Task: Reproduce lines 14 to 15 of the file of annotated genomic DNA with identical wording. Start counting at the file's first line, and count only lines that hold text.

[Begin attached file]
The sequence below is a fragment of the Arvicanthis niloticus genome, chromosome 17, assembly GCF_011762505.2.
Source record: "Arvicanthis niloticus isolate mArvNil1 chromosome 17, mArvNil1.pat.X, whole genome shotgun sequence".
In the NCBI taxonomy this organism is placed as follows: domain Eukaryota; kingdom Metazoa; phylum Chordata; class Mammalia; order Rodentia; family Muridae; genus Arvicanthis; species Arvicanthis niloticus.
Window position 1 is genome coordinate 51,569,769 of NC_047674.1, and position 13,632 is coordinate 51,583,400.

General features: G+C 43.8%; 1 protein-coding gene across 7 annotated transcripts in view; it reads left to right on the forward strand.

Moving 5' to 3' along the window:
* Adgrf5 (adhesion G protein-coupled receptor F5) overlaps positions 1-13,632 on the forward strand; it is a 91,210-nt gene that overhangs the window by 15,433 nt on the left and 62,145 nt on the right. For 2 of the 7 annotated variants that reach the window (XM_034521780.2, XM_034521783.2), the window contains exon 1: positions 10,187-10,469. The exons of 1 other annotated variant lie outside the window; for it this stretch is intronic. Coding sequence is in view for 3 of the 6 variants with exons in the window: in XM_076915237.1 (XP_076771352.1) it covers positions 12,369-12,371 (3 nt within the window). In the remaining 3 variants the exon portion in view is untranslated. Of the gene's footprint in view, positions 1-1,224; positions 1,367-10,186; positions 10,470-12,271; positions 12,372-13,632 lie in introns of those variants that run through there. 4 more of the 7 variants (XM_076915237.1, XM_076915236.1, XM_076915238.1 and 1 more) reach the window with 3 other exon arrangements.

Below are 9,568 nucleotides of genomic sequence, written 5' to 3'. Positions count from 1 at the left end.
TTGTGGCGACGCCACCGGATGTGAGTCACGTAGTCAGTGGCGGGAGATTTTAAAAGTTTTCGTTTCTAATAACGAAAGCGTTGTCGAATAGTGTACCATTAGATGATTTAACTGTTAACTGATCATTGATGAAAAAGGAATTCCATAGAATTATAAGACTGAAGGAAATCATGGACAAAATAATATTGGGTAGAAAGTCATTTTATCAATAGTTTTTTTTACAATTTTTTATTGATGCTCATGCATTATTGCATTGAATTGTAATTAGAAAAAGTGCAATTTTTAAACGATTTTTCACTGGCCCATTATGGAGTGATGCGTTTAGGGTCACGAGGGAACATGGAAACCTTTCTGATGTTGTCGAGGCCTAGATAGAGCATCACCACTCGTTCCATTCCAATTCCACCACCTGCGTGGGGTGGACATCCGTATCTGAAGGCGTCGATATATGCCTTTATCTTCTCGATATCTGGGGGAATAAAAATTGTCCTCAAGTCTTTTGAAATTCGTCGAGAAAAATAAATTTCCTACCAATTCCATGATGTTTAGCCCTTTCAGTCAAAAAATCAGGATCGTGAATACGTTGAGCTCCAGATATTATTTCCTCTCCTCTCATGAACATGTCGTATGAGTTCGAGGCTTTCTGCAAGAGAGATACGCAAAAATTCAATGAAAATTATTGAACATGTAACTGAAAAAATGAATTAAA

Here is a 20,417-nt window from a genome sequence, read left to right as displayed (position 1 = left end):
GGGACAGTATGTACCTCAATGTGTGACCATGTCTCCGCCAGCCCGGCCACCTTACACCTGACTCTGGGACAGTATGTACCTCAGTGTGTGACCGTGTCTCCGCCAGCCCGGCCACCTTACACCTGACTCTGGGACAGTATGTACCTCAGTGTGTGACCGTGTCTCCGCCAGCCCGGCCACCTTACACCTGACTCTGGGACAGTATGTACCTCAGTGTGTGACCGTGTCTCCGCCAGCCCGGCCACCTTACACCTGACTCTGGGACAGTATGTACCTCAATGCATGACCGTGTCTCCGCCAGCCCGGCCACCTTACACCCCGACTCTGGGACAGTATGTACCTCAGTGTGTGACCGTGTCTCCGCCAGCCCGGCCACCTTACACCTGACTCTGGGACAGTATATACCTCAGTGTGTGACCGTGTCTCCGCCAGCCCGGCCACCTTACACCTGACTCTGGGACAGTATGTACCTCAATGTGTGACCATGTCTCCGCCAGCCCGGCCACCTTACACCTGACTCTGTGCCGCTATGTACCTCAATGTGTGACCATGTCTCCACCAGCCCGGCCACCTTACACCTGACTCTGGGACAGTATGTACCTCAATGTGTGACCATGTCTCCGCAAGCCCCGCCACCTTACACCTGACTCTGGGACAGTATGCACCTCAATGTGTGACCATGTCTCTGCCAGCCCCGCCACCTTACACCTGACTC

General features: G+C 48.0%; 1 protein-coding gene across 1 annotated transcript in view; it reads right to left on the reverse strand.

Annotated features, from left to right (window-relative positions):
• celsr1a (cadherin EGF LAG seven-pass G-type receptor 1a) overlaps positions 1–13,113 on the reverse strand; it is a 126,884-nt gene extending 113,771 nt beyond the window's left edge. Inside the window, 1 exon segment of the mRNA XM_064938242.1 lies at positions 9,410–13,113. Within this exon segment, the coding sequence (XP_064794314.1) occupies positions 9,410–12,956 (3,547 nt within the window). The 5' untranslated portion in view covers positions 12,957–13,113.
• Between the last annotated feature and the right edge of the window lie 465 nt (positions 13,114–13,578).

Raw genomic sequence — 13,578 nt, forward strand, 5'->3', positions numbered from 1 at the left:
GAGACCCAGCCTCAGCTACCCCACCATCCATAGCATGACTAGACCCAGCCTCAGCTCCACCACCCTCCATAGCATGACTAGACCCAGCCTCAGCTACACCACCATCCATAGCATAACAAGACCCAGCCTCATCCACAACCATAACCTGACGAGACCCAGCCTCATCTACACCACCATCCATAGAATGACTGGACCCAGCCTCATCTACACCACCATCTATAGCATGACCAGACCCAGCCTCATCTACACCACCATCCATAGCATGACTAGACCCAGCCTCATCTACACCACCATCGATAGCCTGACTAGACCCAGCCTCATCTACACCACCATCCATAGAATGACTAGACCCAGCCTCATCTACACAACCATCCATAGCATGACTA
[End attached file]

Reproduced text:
• celsr1a (cadherin EGF LAG seven-pass G-type receptor 1a) overlaps positions 1–13,113 on the reverse strand; it is a 126,884-nt gene extending 113,771 nt beyond the window's left edge. Inside the window, 1 exon segment of the mRNA XM_064938242.1 lies at positions 9,410–13,113. Within this exon segment, the coding sequence (XP_064794314.1) occupies positions 9,410–12,956 (3,547 nt within the window). The 5' untranslated portion in view covers positions 12,957–13,113.
• Between the last annotated feature and the right edge of the window lie 465 nt (positions 13,114–13,578).